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Eur Child Adolesc Psychiatry. 2019 Jan;28(1):31-42. doi: 10.1007/s00787-018-1184-2. Epub 2018 Jun 22.

Education and employment trajectories from childhood to adulthood in individuals with 22q11.2 deletion syndrome.

Author information

1
The Child Psychiatry Division, Edmond and Lily Safra Children's Hospital, Sheba Medical Center, 5262000, Tel Hashomer, Israel. marymoshev@gmail.com.
2
Sackler Faculty of Medicine, Tel Aviv University, Tel Aviv, Israel. marymoshev@gmail.com.
3
Developmental Imaging and Psychopathology Lab, Department of Psychiatry, School of Medicine, University of Geneva, Geneva, Switzerland.
4
The Child Psychiatry Division, Edmond and Lily Safra Children's Hospital, Sheba Medical Center, 5262000, Tel Hashomer, Israel.
5
Sackler Faculty of Medicine, Tel Aviv University, Tel Aviv, Israel.
6
Geha Mental Health Center and Felsenstein Medical Research Center, Petah Tikva, Israel.
7
Department of Genetic Medicine and Development, School of Medicine, University of Geneva, Geneva, Switzerland.
8
Sagol School of Neuroscience, Tel Aviv University, Tel Aviv, Israel.

Abstract

22q11.2 deletion syndrome (22q11.2DS) is the most common known microdeletion in humans occurring in 1 out of 2000-4000 live births, with increasing numbers of individuals with the microdeletion living into adulthood. The aim of the study was to explore the education and employment trajectories of individuals with 22q11.2DS from childhood to adulthood in a large cohort composed of two significant samples. 260 individuals with 22q11.2DS, 134 male and 126 female, aged 5-59 years (mean age 21.3 ± 10.8 years) were evaluated at two sites, Geneva (GVA) and Tel Aviv (TA). Psychiatric comorbidities, IQ score, and adaptive functioning were assessed using gold-standard diagnostic tools. Demographic factors, such as data about education, employment, marital status, and living status, were collected. Children entering elementary school (5-12 years) were significantly more likely to attend a mainstream school, while adolescents were significantly more likely to attend special education schools (p < 0.005). Cognitive abilities, and not adaptive functioning, predicted school placement. Among adults with 22q11.2DS (n = 138), 57 (41.3%) were unemployed, 46 (33.3%) were employed in open market employment, and 35 (25.4%) worked in assisted employment. In adulthood, adaptive functioning more than cognitive abilities predicted employment. Surprisingly, psychotic spectrum disorders were not found to be associated with employment. Individuals with 22q11.2DS are characterized by heterogeneity in educational and employment profiles. We found that cognitive abilities and adaptive functioning, and not the presence of psychiatric disorders, are key factors in school placement and employment. These factors should, therefore, be taken into account when planning optimal development of individuals with 22q11.2DS.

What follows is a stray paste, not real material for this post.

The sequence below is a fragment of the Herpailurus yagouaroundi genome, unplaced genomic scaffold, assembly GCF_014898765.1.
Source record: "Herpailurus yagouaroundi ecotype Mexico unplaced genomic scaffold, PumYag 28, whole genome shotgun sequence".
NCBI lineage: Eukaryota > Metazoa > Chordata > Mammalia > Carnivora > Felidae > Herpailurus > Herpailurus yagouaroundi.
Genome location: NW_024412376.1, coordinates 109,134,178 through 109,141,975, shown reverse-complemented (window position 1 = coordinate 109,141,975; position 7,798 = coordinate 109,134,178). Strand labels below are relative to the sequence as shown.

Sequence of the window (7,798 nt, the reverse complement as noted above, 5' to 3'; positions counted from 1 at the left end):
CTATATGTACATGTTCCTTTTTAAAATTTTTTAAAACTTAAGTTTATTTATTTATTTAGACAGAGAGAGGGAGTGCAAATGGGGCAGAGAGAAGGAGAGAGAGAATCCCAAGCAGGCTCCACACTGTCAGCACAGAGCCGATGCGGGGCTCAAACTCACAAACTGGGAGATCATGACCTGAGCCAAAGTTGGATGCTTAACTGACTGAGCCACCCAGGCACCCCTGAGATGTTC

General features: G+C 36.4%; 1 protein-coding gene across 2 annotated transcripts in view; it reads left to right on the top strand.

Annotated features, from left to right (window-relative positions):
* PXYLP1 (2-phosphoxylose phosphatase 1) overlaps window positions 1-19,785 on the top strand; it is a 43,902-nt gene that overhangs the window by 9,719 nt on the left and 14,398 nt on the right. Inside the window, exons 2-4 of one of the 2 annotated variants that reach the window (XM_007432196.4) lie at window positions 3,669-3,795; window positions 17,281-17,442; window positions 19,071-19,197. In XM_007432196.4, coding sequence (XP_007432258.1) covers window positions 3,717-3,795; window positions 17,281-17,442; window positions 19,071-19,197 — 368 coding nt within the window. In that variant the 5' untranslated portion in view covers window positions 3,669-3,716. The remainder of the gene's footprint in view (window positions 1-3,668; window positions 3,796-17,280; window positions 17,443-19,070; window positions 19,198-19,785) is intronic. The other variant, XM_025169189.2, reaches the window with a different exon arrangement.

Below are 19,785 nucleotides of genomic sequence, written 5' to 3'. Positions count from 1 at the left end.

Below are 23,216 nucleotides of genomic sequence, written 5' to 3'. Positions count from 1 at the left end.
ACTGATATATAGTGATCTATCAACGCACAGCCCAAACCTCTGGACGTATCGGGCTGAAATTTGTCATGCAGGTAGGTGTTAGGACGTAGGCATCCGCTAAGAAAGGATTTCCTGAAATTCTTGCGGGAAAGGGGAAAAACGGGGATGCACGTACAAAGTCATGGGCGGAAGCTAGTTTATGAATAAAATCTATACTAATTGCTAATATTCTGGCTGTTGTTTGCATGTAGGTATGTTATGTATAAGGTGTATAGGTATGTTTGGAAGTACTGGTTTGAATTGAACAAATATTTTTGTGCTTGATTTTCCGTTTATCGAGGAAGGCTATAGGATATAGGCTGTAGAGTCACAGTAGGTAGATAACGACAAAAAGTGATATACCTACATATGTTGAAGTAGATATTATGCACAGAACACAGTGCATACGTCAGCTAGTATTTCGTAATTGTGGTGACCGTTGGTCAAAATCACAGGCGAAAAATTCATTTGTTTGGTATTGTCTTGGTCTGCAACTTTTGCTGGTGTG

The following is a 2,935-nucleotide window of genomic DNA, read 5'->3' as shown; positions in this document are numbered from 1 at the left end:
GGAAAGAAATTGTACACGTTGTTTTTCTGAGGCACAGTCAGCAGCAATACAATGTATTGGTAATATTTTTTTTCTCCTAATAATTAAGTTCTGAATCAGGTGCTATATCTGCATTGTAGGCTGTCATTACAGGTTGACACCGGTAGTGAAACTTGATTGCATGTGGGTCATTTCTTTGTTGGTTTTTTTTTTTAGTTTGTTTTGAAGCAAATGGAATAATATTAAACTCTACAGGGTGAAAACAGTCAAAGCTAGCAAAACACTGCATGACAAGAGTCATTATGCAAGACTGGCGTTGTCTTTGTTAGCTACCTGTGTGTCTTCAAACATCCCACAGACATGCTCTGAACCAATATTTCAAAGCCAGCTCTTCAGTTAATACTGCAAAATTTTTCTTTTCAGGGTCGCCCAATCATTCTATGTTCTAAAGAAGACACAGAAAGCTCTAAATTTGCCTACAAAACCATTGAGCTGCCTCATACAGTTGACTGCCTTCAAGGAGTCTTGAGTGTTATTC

KEYWORDS:

Adaptive functioning; Education; Employment; Psychosis; Schizophrenia; VABS; Velocardiofacial syndrome

PMID:
29934817
DOI:
10.1007/s00787-018-1184-2
[Indexed for MEDLINE]

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